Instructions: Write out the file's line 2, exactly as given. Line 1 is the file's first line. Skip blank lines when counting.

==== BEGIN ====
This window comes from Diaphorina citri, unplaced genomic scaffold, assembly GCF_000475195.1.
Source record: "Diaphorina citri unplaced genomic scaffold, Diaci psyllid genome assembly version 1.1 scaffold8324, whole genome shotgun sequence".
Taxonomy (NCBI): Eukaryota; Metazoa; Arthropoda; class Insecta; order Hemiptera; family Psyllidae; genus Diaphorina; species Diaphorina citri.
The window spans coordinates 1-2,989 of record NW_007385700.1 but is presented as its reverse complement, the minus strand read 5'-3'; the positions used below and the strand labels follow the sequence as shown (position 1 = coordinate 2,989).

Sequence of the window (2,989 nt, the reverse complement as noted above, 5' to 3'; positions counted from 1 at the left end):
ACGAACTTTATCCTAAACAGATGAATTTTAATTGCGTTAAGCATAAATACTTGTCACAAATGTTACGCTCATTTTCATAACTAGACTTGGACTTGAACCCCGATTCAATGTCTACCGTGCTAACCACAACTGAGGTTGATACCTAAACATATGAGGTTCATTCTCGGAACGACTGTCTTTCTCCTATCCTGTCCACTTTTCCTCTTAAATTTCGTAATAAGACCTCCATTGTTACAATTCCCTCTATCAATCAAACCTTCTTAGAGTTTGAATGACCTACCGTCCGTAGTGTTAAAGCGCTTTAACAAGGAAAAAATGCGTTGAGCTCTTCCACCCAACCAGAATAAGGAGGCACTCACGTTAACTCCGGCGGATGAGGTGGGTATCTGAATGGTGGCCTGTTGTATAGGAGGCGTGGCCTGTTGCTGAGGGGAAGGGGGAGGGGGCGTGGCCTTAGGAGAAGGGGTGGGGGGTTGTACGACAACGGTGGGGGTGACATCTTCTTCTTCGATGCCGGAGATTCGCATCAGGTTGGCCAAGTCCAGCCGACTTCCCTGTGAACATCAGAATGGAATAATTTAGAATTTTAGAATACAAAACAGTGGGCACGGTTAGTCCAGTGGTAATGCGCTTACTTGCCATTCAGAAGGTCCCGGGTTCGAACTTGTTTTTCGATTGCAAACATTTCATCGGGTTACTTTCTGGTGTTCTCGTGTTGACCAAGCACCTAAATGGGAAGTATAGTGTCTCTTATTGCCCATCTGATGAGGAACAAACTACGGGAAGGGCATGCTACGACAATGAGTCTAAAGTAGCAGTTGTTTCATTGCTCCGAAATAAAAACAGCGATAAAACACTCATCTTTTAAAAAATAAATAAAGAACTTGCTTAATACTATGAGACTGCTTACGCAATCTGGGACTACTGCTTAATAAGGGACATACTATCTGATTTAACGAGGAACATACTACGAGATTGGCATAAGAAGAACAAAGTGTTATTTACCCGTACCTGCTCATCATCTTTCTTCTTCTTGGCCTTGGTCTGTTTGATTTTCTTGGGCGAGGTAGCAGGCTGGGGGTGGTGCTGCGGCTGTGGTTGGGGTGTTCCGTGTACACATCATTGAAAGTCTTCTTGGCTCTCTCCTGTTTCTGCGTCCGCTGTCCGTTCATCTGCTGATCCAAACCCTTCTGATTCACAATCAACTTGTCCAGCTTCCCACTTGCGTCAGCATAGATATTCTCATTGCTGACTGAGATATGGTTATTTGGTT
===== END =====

Source record: "Diaphorina citri unplaced genomic scaffold, Diaci psyllid genome assembly version 1.1 scaffold8324, whole genome shotgun sequence".